Wu sent a force to Dayuan, a country in the valley, to capture horses for future breeding but was defeated. The emperor tried again with a stronger force and this time was triumphant. The expedition returned with dozens of high-quality Akhal-teke horses and 3,000 medium-quality specimens.
Chen said his effort to import the horses was expensive, long and troublesome. Sometimes it resulted in the animals’ death.
More than 100 staff attended to the horses, which had been on public display since 2016 at Chen’s horse culture park, he said.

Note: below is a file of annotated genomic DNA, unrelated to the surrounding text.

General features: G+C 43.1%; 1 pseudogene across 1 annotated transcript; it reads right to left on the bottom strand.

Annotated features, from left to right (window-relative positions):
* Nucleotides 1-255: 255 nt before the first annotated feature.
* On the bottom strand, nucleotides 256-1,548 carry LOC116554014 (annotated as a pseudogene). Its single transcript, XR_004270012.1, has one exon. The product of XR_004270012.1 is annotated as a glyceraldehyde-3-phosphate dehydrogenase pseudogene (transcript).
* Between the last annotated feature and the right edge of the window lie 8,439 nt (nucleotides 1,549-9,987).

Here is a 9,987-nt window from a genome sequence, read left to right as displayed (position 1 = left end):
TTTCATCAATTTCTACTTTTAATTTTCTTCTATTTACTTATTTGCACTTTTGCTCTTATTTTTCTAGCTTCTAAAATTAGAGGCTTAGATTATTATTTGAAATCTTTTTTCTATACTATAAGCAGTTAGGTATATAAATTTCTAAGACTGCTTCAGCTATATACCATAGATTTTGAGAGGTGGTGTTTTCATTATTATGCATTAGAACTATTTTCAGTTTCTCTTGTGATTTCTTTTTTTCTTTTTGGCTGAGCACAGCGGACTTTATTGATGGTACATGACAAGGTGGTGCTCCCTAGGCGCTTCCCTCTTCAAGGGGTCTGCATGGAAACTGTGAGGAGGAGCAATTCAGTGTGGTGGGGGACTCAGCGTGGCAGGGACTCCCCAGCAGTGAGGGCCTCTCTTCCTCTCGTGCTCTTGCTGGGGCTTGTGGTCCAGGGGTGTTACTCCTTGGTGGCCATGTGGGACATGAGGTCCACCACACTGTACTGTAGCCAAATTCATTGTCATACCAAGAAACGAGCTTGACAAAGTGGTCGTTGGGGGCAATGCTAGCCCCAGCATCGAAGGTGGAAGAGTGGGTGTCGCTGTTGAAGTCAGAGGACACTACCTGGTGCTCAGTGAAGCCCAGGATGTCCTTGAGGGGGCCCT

He said he aimed to expand the herd to 1,000 horses within eight years.
He had yet to reap any financial return from the endeavour because he had been unwilling to sell the horses, he said.
Chen, 55, said he sought to bring the best of the Akhal-teke horses back to China to “realise the emperor Wu’s dream” of making the country more “combat-effective”.
“If the dragon is the totem of China, the horse represents the spirit of the Chinese,” Chen said.
“Our children learn arts and piano and dancing while foreign children learn taekwondo, equestrian [skills] and karate.